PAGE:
Two weeks ago I discovered that Wikipedia added a book-printing feature based on articles of your choosing. I selected and arranged several dozen articles discussing Russian composers of the early 1800s through the mid-to-late 1900s. One week later, flaws and all, they're now valued additions to my home library. Based on the quick delivery, quality of the finished product, and the giddy power of printing your own books, I plan on ordering more in the future. Some links:
Consider this a listening guide to accompany the books.
Over the past several months, I've watch several genre films which I call Tokyo Shock, based on the fact that most come from the Tokyo Shock DVD label. They're generally categorized under gore or horror, or more specifically "Asian horror," but I like the Tokyo Shock moniker to group them together for the unique combination of styles that they contain.Continue reading "Tokyo Shock"
In the words of Bart Simpson: "Way to cheat death, man!" Our receipt from Midcity Cafe at 11:10 PM Saturday night:
And the news report of a stabbing that happened 20 minutes later, two blocks away on 8th at the same time that we're walking home up 7th.
Apparent changes in the shadows cast by the lander are consistent with predictions of how Phoenix could be damaged by harsh winter conditions. It was anticipated that the weight of a carbon-dioxide ice buildup could bend or break the lander's solar panels. [Team member Michael] Mellon calculated hundreds of pounds of ice probably coated the lander in mid-winter.
This just won an Independent Publisher Book Award gold medal for current events. If you listen to On the Media (and you should), you'll notice that this book reads exactly like BG speaks. Very casual, idiomatic, fragment-heavy. Not a criticism, just a comment.Continue reading "The Chaos Scenario; Bob Garfield"
This week I discovered that Wikipedia recently added a feature that allows you to collect and arrange articles and have them printed and bound. The interface is basic so it's feature-poor but easy to use. An excellent start! After my attempt at a short test book on Indo-European languages grew to 400+ pages, I abandoned it and created one on Russian composers. That quickly grew to an unmanageable test size too, so I split it up into three shorter books and ordered them all. No, that does not make any sense.
~250 pages each for ~$15 each. Once created, you can select a cover image from those scraped out of the contained Wikipedia articles and choose from a fixed set of color schemes. Even with a simple list of composers, I labored over the article selection and finally committed. I'm sure I'm going to get them (in a few days!) and realize I've missed someone important. Ah well, then's when I print up an appendix! And unless they look like total carp, I'm already planning a part 4 for contemporary composers. I just hope none of the articles were grabbed for printing right after they were vandalized. As entertaining as it was to learn that Vincent Persichetti was a werewolf slayer, I wouldn't want that in print.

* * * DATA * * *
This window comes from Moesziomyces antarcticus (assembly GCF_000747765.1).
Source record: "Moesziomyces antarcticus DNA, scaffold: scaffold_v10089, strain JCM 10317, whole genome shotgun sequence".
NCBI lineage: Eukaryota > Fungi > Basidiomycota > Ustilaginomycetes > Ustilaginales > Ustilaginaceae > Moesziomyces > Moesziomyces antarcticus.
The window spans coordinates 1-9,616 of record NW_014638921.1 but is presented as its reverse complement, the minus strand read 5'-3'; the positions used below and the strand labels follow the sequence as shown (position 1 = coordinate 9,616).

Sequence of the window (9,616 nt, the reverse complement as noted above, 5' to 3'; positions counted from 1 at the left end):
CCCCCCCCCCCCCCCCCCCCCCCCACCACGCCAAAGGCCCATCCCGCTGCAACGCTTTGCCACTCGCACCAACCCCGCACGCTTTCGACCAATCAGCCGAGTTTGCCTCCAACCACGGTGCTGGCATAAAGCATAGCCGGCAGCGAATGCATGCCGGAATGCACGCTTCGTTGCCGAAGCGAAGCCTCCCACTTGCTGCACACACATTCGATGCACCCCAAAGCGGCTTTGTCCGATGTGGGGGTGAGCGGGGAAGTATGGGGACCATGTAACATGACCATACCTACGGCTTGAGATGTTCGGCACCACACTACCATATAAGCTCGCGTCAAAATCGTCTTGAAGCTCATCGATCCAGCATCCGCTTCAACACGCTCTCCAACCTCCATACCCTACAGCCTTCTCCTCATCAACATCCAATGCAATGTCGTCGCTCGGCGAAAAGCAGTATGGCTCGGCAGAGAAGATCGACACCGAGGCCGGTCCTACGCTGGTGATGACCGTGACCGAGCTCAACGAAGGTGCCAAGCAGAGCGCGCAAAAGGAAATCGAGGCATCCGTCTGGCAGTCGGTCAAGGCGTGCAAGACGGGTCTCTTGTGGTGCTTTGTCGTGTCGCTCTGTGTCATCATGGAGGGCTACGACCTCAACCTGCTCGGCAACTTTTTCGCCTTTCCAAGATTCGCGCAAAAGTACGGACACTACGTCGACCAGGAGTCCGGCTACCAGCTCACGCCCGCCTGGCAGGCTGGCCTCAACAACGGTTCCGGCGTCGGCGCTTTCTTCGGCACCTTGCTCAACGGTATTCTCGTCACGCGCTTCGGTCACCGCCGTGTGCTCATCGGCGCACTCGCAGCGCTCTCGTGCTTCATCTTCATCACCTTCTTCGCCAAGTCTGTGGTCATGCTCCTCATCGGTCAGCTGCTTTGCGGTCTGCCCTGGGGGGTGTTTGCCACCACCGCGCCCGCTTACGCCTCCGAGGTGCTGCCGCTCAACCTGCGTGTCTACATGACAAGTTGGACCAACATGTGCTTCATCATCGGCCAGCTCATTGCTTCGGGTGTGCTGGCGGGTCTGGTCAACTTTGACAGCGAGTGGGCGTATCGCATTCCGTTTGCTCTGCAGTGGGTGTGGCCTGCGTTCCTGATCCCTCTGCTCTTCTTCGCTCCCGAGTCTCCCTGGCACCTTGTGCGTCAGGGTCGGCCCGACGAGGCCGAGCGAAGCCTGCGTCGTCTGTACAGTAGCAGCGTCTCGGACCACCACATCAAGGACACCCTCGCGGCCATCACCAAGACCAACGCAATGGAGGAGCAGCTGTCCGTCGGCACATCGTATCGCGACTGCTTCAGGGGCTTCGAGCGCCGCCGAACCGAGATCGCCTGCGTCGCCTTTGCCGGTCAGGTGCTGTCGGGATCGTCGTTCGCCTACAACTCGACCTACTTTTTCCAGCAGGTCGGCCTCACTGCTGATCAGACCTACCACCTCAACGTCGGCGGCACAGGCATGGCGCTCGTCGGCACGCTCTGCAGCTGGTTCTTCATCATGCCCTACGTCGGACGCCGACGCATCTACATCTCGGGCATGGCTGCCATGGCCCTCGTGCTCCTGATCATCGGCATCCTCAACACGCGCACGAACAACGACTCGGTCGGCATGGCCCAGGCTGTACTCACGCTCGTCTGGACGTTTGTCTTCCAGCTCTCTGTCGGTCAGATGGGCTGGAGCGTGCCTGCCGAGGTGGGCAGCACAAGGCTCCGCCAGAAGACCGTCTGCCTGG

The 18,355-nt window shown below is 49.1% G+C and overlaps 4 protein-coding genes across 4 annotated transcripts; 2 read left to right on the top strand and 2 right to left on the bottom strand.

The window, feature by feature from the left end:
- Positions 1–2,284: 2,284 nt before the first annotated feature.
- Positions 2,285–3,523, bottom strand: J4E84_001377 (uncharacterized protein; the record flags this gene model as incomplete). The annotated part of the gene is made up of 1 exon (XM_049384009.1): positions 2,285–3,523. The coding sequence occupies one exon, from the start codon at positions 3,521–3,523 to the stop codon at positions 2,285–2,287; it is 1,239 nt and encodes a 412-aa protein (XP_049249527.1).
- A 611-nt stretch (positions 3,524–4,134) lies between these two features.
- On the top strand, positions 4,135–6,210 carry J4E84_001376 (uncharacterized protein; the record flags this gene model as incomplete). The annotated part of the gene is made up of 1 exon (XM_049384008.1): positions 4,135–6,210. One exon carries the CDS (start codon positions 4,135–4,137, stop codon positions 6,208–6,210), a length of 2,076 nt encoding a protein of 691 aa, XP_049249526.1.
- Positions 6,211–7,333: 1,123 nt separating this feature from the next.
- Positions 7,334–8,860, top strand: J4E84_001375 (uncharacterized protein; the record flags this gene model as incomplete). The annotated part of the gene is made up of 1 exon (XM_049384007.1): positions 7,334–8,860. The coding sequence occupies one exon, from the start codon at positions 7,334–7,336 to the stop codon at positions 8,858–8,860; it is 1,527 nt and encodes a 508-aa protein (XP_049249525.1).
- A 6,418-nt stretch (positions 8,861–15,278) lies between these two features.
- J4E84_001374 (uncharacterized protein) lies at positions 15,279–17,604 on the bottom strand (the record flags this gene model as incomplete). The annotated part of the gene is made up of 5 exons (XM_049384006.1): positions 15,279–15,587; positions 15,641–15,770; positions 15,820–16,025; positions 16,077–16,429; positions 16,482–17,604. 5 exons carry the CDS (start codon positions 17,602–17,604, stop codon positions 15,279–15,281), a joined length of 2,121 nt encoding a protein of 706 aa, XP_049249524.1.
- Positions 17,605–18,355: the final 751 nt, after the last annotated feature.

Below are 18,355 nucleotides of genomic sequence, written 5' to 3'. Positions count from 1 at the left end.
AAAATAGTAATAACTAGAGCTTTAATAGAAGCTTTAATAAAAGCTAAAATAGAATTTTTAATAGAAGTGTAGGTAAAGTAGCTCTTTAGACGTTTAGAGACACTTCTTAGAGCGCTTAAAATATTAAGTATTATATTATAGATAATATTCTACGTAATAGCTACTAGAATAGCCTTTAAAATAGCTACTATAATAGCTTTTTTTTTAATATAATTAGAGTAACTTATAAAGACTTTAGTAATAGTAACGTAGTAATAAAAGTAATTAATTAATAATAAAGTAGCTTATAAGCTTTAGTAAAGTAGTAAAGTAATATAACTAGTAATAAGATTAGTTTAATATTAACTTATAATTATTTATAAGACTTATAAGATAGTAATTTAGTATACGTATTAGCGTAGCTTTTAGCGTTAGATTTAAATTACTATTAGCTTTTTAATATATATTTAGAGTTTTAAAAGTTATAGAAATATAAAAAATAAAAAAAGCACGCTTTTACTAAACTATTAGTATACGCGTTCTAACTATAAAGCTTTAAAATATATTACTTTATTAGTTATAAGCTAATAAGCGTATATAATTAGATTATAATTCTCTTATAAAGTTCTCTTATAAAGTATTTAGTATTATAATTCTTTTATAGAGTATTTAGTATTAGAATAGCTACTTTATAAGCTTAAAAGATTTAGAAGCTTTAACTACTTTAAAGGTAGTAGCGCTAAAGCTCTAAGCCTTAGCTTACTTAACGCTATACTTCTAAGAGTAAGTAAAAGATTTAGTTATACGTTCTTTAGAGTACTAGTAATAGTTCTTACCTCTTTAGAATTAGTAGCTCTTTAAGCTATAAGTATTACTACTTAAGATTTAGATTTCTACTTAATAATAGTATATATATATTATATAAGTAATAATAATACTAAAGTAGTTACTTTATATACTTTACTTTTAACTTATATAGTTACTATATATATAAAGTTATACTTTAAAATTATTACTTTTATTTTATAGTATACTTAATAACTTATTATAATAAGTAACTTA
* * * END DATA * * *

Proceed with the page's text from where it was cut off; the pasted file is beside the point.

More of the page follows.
[ updated 18 Jun 2010 ]
Finished the books and finally put together the Addendum!
Recent articles on the hopes of an open/open source Facebook alternative:
Linked from comments in the articles, several alternatives are mentioned (alpha-ordered):
The building blocks have been available for a while in the form of email+blog+IM+NNTP with more elaborate image and video sharing achievable using Flickr and YouTube (or similar). I always felt that news sites and blogs should have used NNTP/Usenet servers to manage their comment systems. They use email to send messages. Why reinvent? Over the past five or so years, open protocols have flourished: activitystreams (and other microformats), OAuth and OpenID, FOAF, XMPP, RSS, PubSubHubbub, etc. These could provide the plumbing to create a more seamless social environment than patching together email and a blog and whatever. FriendFeed is an attempt to stitch the disparate sites together, but the result still feels like islands.
I'm not a fan of FB and since the privacy changes I have become less of one (less than "not"?). There's no way I'd allow them to host my personal content, and will never contribute to them. Still, most don't have my choices and most want a more passively connected, pre-populated environment as opposed to islands. Despite Facebook's momentum and user base--and as others have pointed out--MySpace was once considered unbeatable.
[ upated 12 May 2010 ]
Leo Laporte has joined the Diaspora bandwagon [ via RWW ]. Many of the RWW comments remind me of the responses to iPad criticism. It's an odd attitude that you should never talk about the flaws you see in something. Still, interesting to see so many competitors popping up in the same comments to hawk their wares.
[ upated 18 May 2010 ]
Added Appleseed and Xobni. Appleseed is already deep in development and has the same goals as Diaspora.
[ upated 27 Sep 2010 ]
Added BuddyPress, Peerscape, and tribe.net.
She and Theresa are in NYC for the weekend. This morning's task was to walk the BB and she just sent me a couple of the pics: